Microsoft’s Internet of Things (IoT) version of Windows is vulnerable to an exploit that could give an attacker complete control of the system, according to a presentation given by a security company over the weekend.
At the WOPR Summit in New Jersey, SafeBreach security researcher Dor Azouri demonstrated an exploit that will allow a connected device to run system-level commands on IoT devices running Microsoft’s operating system.
Windows IoT is effectively the successor to Windows Embedded. The lightweight version of Windows 10 is designed with low-level access for developers in mind and also supports ARM CPUs, which are extensively used in IoT devices. According to the Eclipse Foundation’s 2018 IoT Developer Survey, the operating system accounts for 22.9% of IoT solutions development, featuring heavily in IoT gateways.
How it works
The attack comes with some caveats. According to the whitepaper published yesterday, it only works on stock downloadable versions of the Core edition of Windows IoT, rather than the custom versions that might be used in vendor products. An attacker can also only launch the exploit from a machine directly connected to the target device via an Ethernet cable.
The exploit targets the Hardware Library Kit (HLK), which is a certification tool used to process hardware tests and send back results. The proprietary protocol that HLK uses is called Sirep, and this is its weak spot. A Sirep test service regularly broadcasts the unique ID on the network to advertise the IoT device’s presence. Windows IoT Core also listens for incoming connections through three open ports on its firewall.
However, incoming connections to the Sirep test service are not authenticated, meaning that any device can communicate with it as long as it is connected via an ethernet cable rather than wirelessly. Azouri believes that this may be because the IoT testing service was ported from the old Windows Phone operating system, which relied on USB connections.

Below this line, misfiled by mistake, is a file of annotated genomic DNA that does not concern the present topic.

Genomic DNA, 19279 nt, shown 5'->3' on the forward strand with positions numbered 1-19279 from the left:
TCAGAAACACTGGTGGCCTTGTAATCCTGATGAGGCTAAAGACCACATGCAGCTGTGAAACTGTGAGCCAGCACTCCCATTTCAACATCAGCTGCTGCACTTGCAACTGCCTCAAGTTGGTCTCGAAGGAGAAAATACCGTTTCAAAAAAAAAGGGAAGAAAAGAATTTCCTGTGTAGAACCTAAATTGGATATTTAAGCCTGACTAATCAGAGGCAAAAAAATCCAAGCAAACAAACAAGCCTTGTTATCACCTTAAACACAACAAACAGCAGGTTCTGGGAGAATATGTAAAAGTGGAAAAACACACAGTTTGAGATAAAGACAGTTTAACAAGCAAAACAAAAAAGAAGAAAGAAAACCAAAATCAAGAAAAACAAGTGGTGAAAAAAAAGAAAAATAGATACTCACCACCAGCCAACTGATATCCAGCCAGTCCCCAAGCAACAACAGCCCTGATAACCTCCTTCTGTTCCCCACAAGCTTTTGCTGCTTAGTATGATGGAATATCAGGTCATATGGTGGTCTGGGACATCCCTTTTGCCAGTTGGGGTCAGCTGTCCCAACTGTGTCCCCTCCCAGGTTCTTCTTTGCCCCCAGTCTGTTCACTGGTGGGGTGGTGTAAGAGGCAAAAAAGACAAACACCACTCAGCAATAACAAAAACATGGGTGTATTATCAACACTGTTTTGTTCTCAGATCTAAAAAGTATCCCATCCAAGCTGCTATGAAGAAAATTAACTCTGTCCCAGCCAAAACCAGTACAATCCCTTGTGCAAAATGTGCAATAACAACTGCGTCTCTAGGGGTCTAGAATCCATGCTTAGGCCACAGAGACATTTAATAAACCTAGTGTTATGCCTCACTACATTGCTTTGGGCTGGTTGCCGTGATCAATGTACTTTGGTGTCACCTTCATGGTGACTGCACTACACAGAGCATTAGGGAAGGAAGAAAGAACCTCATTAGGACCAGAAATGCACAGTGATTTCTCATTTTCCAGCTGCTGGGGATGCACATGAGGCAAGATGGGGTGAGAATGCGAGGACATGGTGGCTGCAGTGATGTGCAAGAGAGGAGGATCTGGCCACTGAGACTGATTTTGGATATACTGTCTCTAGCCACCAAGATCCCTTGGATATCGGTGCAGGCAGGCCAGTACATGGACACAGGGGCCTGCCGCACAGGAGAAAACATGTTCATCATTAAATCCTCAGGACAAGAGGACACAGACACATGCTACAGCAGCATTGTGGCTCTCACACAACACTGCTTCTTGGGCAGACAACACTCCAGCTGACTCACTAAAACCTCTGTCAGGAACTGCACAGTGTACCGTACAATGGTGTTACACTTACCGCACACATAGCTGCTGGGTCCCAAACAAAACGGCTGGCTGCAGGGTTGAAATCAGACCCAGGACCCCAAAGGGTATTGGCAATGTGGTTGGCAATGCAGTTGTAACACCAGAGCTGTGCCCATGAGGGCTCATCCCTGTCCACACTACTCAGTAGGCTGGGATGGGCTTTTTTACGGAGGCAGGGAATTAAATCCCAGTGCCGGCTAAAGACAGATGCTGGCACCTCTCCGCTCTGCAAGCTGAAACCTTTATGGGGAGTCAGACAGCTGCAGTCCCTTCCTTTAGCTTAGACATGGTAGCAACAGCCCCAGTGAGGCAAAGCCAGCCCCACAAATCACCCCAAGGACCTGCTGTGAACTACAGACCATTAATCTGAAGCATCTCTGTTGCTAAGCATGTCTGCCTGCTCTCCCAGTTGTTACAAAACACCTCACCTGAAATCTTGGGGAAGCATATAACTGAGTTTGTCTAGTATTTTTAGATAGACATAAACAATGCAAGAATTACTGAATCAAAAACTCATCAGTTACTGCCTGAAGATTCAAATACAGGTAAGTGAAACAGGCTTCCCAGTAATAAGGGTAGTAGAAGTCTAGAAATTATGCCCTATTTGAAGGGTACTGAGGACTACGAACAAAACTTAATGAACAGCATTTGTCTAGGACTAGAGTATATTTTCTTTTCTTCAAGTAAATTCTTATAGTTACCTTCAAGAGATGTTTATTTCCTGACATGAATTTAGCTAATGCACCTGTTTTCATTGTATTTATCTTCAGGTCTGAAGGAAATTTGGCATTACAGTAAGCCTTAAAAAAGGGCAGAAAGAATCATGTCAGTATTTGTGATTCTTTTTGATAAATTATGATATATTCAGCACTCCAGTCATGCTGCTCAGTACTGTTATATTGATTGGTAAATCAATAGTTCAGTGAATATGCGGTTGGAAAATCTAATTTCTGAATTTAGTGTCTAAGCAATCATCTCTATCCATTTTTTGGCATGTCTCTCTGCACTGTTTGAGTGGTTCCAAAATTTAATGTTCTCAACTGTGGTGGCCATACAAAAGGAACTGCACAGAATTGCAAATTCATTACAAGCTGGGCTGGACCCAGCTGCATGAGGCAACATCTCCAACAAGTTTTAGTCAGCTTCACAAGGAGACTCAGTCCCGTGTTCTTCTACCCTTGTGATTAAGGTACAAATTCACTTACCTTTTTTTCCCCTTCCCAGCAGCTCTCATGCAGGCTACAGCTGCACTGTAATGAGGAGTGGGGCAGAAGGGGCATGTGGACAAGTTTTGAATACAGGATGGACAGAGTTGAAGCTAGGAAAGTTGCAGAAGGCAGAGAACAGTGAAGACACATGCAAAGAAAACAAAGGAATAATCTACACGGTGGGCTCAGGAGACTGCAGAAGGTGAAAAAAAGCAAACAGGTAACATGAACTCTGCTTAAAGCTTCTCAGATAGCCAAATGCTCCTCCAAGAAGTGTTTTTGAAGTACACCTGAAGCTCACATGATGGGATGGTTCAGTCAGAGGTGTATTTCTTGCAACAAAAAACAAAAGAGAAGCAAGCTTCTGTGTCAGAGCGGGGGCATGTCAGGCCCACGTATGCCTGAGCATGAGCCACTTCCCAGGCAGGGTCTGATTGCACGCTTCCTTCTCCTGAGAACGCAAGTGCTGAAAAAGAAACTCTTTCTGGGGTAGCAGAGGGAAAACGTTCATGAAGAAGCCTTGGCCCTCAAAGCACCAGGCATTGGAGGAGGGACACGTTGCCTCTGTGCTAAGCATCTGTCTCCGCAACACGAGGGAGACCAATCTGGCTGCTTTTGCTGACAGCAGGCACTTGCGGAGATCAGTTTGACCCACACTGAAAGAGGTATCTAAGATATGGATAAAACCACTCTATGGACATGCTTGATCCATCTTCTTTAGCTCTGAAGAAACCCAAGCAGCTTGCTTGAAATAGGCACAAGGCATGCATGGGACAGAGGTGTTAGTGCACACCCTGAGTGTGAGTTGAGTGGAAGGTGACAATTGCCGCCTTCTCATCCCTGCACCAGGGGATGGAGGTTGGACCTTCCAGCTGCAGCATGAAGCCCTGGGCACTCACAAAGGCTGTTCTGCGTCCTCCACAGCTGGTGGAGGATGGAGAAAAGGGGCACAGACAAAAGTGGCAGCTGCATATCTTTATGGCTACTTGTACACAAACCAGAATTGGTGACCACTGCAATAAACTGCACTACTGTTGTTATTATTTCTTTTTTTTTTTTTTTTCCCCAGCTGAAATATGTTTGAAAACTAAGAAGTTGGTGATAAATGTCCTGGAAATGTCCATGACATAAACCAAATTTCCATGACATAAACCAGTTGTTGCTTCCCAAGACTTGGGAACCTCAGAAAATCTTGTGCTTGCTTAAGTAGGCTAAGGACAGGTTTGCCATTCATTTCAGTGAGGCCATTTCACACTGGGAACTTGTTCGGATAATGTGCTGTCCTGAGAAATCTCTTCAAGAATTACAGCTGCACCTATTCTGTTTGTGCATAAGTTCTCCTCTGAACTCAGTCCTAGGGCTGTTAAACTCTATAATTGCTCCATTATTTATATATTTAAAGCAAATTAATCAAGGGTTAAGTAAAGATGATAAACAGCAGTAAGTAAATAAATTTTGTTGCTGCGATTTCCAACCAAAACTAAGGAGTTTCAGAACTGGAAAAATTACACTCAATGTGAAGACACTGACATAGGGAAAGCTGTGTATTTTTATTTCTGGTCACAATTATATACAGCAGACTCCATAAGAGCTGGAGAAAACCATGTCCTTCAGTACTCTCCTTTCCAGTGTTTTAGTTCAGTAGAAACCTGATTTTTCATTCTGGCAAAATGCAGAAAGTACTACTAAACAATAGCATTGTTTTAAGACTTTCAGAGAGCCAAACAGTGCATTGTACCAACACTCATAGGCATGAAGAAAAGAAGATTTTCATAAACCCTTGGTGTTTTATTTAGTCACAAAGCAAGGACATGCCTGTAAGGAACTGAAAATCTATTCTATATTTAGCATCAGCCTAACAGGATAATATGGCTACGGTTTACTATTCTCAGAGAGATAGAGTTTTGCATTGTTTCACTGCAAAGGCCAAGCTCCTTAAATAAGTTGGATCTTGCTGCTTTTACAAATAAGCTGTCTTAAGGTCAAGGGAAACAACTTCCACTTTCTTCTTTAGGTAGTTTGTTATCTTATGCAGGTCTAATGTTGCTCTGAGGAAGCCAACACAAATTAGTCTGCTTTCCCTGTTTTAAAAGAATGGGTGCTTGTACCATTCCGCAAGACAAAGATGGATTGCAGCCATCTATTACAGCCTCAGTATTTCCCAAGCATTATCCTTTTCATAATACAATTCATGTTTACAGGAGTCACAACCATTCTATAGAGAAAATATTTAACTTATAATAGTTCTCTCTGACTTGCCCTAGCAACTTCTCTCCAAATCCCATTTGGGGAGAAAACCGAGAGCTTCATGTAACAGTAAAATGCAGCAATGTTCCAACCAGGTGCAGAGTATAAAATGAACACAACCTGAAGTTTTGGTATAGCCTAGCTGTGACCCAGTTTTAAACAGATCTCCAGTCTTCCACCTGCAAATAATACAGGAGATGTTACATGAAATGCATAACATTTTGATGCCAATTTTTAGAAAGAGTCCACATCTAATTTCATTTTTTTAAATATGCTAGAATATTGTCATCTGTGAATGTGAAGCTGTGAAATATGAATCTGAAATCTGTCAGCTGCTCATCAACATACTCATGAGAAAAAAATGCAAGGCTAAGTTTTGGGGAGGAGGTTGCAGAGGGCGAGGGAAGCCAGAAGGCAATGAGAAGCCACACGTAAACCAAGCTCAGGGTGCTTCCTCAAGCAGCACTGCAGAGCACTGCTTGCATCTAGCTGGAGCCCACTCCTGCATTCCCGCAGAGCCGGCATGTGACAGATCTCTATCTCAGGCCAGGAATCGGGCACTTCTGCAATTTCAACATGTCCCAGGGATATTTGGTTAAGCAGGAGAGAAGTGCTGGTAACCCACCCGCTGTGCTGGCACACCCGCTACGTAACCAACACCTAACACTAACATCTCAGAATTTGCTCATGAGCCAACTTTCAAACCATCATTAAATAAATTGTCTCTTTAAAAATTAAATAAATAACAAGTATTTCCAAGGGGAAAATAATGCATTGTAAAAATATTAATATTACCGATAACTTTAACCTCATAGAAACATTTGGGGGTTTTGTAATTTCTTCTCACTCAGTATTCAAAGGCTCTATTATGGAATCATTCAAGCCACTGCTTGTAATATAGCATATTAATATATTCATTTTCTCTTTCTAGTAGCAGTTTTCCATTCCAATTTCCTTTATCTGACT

Unauthenticated devices can send a range of commands via the ports, enabling them to get system information from the device, retrieve files, upload files, and get file information.
Perhaps the most powerful, though, is the LaunchCommandWithOutput command. This retrieves the program path and command-line parameters needed to launch commands on the device. These operate with system-level privileges. The attacker can use this information to run processes on an IoT device from an unauthenticated computer.
The researchers created a Python tool called SirepRAT that allows attackers to exploit the flaw in Windows IoT. They even provided a template file used to pass payloads for different commands, along with examples.
According to the researchers’ WOPR slides, Microsoft told them that it will not address the report because Sirep is an optional feature on Windows IoT Core, and its documentation calls the feature out as a test package, and that it reportedly plans to…
update the documentation to mention that images running the TestSirep package allow anyone with network access to the device to execute any command as SYSTEM without *any* authentication and that this is by design.